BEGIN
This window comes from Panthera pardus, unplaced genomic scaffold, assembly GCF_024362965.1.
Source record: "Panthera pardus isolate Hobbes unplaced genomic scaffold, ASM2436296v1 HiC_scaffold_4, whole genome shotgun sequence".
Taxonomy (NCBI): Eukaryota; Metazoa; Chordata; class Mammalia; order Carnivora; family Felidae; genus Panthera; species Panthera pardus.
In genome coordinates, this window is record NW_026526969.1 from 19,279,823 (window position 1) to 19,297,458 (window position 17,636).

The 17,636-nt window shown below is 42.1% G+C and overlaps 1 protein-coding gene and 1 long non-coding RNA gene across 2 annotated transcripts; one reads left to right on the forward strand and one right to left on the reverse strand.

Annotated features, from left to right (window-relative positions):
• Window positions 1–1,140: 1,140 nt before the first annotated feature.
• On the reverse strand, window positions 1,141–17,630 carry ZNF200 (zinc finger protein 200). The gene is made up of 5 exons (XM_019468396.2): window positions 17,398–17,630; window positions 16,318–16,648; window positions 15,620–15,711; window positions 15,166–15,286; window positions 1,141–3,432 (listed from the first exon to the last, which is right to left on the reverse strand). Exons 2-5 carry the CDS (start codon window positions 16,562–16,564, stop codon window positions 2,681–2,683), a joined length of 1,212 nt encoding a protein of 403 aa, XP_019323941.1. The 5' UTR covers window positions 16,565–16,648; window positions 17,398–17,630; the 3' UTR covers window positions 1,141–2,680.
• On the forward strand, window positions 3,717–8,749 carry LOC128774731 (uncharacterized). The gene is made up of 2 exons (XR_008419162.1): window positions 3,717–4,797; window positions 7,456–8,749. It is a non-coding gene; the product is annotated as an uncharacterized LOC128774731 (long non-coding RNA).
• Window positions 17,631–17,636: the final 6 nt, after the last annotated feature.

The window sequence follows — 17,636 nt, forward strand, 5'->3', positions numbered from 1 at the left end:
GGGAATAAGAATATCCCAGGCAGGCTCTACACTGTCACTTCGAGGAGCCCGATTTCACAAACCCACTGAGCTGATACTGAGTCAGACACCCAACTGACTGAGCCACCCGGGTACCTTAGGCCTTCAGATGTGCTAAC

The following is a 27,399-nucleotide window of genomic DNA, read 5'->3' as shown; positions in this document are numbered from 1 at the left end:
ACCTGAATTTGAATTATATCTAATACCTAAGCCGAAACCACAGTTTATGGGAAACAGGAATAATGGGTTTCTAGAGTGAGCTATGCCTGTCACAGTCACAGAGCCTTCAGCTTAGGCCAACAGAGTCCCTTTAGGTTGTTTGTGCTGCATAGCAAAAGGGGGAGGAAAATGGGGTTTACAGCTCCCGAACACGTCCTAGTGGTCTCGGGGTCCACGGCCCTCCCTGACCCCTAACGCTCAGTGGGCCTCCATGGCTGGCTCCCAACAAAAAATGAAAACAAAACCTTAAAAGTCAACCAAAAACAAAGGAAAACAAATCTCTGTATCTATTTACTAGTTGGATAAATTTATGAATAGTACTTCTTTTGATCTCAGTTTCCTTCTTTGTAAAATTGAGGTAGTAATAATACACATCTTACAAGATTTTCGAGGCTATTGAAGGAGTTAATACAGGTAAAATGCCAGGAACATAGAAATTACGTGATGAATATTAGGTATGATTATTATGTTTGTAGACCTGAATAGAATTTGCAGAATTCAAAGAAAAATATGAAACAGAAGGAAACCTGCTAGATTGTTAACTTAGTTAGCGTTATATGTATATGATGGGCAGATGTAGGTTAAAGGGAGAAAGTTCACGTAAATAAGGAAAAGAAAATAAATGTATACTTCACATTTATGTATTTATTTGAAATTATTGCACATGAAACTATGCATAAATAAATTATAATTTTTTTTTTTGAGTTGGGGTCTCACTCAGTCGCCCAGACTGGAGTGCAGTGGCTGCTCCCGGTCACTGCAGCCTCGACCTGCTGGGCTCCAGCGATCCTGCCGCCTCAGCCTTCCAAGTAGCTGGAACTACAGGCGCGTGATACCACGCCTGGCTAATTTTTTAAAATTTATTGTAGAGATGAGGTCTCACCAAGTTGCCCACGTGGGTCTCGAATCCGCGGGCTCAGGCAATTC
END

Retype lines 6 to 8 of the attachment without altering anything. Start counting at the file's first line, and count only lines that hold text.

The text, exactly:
Annotated features, from left to right (window-relative positions):
• Window positions 1–1,140: 1,140 nt before the first annotated feature.
• On the reverse strand, window positions 1,141–17,630 carry ZNF200 (zinc finger protein 200). The gene is made up of 5 exons (XM_019468396.2): window positions 17,398–17,630; window positions 16,318–16,648; window positions 15,620–15,711; window positions 15,166–15,286; window positions 1,141–3,432 (listed from the first exon to the last, which is right to left on the reverse strand). Exons 2-5 carry the CDS (start codon window positions 16,562–16,564, stop codon window positions 2,681–2,683), a joined length of 1,212 nt encoding a protein of 403 aa, XP_019323941.1. The 5' UTR covers window positions 16,565–16,648; window positions 17,398–17,630; the 3' UTR covers window positions 1,141–2,680.